Alberta purebred producers selling the herd

On the Farm The Rosses, who have raised cattle in the Peace for 36 years, got into Red Angus before they were popular

CLEARDALE, Alta. — Lloyd and Donna Ross head to one of their pastures to check on the cattle. The animals are doing well, though Lloyd can always spot something that’s not up to his standards, even if it’s only a minor flaw.

He points to a cow that has a slightly uneven udder, but it’s 10 years old and has been producing offspring yearly.

“That’s a good cow,” he said. “But to be honest, there is no perfect cow.”

The Rosses have been running their purebred business, Clear River Red Angus, near Cleardale for 36 years.

But they are beginning to wind down. They plan on selling off their entire seedstock in November and then their bulls in spring.

While Lloyd is looking forward to retirement, he still has concerns about it.

“I wonder what I’m going to think about when we no longer have cattle,” he said. “When you run a business, you’re pretty focused.”

But he said the work has become a bit much. If his son, MacKay, wasn’t around to help, he said he would probably need to hire additional labour.

Donna has also retired from teaching full-time, and they are both ready to see more of the world.

“We travelled around Canada with the family when we were younger, but I’ve always wanted to see other places,” she said.

Donna Ross likes to spend her time gardening. | Jeremy Simes Photo

Donna and Lloyd first met each other near Strasbourg, Sask., in the mid-1970s. She was neighbours with his cousins.

They later married when Donna was studying at the University of Alberta in Edmonton. At the time, Lloyd was working in the oil patch.

But Lloyd soon decided he wanted to farm. His parents farmed near Cleardale, so it became an obvious place to start the business. There was also a school Donna could teach at.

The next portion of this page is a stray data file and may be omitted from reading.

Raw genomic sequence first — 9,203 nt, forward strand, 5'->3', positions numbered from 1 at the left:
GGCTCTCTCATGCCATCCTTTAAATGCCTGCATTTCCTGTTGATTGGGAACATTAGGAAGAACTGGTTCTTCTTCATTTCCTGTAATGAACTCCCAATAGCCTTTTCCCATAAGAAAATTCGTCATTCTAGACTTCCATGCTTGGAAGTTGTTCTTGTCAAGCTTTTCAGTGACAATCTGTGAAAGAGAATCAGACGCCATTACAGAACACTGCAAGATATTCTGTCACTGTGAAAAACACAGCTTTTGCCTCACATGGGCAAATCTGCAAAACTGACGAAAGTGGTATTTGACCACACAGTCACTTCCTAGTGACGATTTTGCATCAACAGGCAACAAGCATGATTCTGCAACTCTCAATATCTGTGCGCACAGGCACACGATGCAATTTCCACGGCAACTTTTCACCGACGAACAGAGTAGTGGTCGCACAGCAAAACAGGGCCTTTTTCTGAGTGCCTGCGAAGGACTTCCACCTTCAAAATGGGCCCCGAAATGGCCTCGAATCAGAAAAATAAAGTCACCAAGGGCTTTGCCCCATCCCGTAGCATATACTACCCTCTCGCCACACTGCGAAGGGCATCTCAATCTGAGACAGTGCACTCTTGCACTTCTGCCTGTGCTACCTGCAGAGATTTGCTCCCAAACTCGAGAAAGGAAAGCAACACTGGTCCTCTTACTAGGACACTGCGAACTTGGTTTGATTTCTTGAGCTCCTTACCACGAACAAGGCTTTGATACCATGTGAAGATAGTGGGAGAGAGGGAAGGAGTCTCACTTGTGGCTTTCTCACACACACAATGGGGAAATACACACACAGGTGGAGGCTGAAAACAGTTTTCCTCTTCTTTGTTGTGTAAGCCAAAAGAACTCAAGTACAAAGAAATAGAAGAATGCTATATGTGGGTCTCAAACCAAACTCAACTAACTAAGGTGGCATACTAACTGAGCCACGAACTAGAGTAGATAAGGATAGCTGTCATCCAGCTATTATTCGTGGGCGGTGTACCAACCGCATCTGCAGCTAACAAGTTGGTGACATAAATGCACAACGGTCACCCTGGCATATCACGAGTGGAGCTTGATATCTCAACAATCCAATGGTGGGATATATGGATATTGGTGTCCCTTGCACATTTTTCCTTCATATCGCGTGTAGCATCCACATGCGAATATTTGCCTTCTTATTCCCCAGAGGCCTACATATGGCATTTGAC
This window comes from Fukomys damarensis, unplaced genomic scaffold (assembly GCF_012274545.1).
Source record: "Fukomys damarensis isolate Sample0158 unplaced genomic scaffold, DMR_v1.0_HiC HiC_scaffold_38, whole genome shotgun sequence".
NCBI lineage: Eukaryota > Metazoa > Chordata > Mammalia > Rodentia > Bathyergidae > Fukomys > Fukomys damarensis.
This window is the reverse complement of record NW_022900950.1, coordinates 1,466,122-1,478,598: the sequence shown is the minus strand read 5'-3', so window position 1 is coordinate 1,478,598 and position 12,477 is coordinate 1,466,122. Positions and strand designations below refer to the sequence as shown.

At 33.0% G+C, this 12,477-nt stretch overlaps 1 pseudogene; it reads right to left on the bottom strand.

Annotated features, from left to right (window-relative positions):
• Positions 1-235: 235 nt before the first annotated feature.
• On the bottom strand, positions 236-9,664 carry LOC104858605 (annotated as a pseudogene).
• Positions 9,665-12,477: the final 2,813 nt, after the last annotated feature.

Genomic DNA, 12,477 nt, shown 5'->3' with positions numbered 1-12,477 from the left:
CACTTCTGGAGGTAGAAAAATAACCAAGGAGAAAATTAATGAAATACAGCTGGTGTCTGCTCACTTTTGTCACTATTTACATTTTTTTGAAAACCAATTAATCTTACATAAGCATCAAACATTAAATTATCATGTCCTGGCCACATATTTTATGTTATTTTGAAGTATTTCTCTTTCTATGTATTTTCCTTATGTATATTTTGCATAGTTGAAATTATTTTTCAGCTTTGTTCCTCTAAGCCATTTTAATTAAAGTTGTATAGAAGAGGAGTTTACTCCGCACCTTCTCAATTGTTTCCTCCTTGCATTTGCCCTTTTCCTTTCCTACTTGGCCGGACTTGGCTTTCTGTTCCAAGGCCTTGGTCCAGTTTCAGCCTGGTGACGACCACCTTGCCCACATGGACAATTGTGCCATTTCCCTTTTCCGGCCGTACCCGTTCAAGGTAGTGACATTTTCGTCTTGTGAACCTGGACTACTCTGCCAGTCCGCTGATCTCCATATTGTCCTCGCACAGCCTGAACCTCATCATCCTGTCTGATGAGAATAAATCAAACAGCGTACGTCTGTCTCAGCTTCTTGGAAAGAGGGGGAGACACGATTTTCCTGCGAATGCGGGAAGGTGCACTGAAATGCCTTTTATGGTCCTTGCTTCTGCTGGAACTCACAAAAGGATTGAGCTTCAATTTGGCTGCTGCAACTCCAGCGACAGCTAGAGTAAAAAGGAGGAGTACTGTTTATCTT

In 1982, he got into purebred Red Angus because the animals weren’t popular at the time and he wanted to do something different.

“They served us through the bad years in the ’80s, the good years in the ’90s and the crash in 2003 with BSE,” he said. “We have survived quite well.”

The Rosses host their own auctions on the farm every year, mainly selling to commercial cattle producers. They also direct market some of their beef.

“I sell to other Red Angus producers that are running cattle the way they should be run in a commercial setting,” Lloyd said. “I want to see their cows working in a real environment.”

When breeding, he looks for females that are wedge-shaped, or narrow in the front and wider in the back, and they must become pregnant as yearlings. When the animals are two years or older, they must produce a live calf every year.

He likes to use his bulls for as long as possible. When he’s trying out a new bull, he puts it with cows that are having a calf for the second time or ones that are older. He never breeds a bull with its daughters and if it produces a smaller-than-normal calf, he’ll get rid of it.

“It would be nice to try out bulls before you buy them, but that’s not the way it works,” he said with a laugh.

His son, MacKay, who farms organic crops and does custom grazing, was initially going to take over the business, but later decided it wasn’t for him.

MacKay said he doesn’t have much patience with some buyers and that the profit margins just aren’t high enough for him.

“There were several reasons, and those two are very significant,” he said.

Lloyd supports MacKay’s decision. He has always told his children to follow their passion and put family first.

“I’ve always stressed to MacKay that he was never married to the farm business. He’s married to his wife, Jeanne, and his own family with their son, Alex.”

Lloyd also has two daughters, Amanda and Jeanie. Amanda teaches in Fairview, Alta., and Jeanie recently finished a master’s degree.

As they prepare for retirement, the Rosses don’t plan to sell their land, but they might consider renting some of it to neighbours.

“We’re not high rollers, but we live comfortably,” Lloyd said. “We’re not moving to Arizona or anything like that, although we might visit warmer climates for a couple of weeks a year.”

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